What's the Typical Search Engine Optimization Industry Consulting Rate?

Feb 13, 2008 • 10:08 am | comments (4) by twitter | Filed Under SEO - Search Engine Optimization
 

A member at Cre8asite Forums asks how much the typical industry standard fees are for Search Engine Optimization services. Is there a set number to quantify services?

As one person says, not really. You should look at ROI, but there are other things as well.

If you do want to quantify SEO, track net profit (ROI). That's the best metric ever. Secondary metrics could be conversions, such as downloads, sign ups, sales, etc.

But as Ammon Johns says, you need to look at other things, such as "What is the end value to the buyer?" He explains that it is about the law of supply and demand.

Price for services isn't spelled out like with manufactured goods, based on materials, costs, and a reasonable profit margin. Instead it is all about supply and demand. An SEO with no demand for his specific services can charge whatever he likes and still have no demand. Meanwhile another SEO in heavy demand will be forced to increase prices just to reduce demand, or at least to compensate for the fact that each job he takes is three others he turned down.

So, what do you think? Add your value to the conversation at Cre8asite Forums.

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Comments:

No Name

02/13/2008 06:00 pm

A great deal of it seems to have to do with reputation. Aaron Wall is able to charge $1,000 for a one hour phone consultation. Most people can't "get away" with doing that.

Pete Lacis

02/13/2008 07:07 pm

Rates should depend on the type of work to be performed. Implementing certain SEO promotional techniques without first establishing a quality optimized site will not yield ideal results. Pricing should be set so that there is a base set on amount of "initial work" required based on number of pages/size of site. Ongoing work once that base is established can and should be tied into ROI for the client based on increased site traffic and, in turn, increase revenue derived from the site (leads, sales, etc).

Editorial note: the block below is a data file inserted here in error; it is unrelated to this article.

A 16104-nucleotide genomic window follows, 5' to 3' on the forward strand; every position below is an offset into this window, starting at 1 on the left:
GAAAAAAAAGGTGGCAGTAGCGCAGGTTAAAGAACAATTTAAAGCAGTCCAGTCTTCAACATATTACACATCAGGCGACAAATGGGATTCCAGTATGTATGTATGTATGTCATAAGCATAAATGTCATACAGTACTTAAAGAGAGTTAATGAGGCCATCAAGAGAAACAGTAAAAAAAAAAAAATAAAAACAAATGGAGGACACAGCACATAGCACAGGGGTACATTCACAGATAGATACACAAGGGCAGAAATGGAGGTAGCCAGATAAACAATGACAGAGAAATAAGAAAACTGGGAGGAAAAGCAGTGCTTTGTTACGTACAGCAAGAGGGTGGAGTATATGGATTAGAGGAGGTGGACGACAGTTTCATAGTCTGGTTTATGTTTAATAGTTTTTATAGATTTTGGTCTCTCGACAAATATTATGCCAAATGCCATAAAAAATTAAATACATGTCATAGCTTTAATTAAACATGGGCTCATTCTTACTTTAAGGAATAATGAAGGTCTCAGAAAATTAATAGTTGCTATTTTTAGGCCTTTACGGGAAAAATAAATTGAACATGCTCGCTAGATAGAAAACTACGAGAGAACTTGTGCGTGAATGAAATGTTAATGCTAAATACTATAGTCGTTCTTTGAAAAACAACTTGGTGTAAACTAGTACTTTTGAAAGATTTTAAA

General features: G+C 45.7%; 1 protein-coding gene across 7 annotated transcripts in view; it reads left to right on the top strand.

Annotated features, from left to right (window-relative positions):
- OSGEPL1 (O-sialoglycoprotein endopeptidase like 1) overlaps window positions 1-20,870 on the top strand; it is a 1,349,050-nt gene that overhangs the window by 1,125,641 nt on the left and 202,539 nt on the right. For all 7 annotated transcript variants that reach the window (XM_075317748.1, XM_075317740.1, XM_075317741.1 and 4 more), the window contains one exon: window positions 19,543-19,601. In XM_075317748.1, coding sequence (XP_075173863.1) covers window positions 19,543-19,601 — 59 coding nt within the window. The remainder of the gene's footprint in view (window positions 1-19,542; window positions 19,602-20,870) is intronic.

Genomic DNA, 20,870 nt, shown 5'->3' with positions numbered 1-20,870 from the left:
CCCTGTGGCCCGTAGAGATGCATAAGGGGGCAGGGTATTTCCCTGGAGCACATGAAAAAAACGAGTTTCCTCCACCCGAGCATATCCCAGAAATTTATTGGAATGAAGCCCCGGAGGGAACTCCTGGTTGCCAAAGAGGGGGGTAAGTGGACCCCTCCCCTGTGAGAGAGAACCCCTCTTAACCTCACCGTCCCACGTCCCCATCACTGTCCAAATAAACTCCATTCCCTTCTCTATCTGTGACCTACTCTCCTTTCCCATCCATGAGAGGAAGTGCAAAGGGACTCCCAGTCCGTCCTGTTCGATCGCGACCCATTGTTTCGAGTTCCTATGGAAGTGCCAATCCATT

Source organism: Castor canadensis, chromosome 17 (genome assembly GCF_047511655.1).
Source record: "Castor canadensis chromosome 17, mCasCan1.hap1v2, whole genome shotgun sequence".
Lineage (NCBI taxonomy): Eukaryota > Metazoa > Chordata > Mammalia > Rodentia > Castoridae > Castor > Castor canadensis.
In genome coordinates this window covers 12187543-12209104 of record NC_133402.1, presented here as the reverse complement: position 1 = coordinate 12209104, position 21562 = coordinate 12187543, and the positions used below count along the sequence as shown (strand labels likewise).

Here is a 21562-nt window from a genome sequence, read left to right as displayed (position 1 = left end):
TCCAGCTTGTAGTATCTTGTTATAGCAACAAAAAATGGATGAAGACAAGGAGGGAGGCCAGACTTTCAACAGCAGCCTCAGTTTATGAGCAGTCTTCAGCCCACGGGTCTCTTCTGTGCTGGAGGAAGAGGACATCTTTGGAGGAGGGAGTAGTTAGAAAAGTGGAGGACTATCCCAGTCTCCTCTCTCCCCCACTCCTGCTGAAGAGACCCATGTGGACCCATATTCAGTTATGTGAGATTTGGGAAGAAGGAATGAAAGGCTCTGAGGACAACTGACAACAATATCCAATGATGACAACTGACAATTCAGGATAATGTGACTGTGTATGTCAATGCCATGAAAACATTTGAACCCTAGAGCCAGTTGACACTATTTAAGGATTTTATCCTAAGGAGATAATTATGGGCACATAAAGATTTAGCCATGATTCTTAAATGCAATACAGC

Patti Fousek

02/14/2008 08:07 pm

Asking rates for SEO services is always a sticky subject. I conducted a break even analysis in order to come up with a base hourly rate. The pricing for my services are based on the size of the website and the number of hours it takes to perform each project. This pricing model seems to work well for my company.

Shawn Walsh

02/15/2008 09:49 pm

I had a SEO contract 4 years ago that I charged a very modest one time fee for. This company has averaged about 1500 visitors a day. I feel like there should have been royalty set up. That small one time investment set his business on a new playing field all together. In the first year his business grew 300%. So what would that be worth to you? It’s a very sticky topic. I find that I actually have used the hourly model based on number of hours to complete project and I find my time is paid for but it’s the feeling like your getting screwed without royalty that is hard to accept. 1500 relevant visitors over 4 years is 2,190,000 visitors from highly relevant converting key phrases. I cant wait to read more about this topic.

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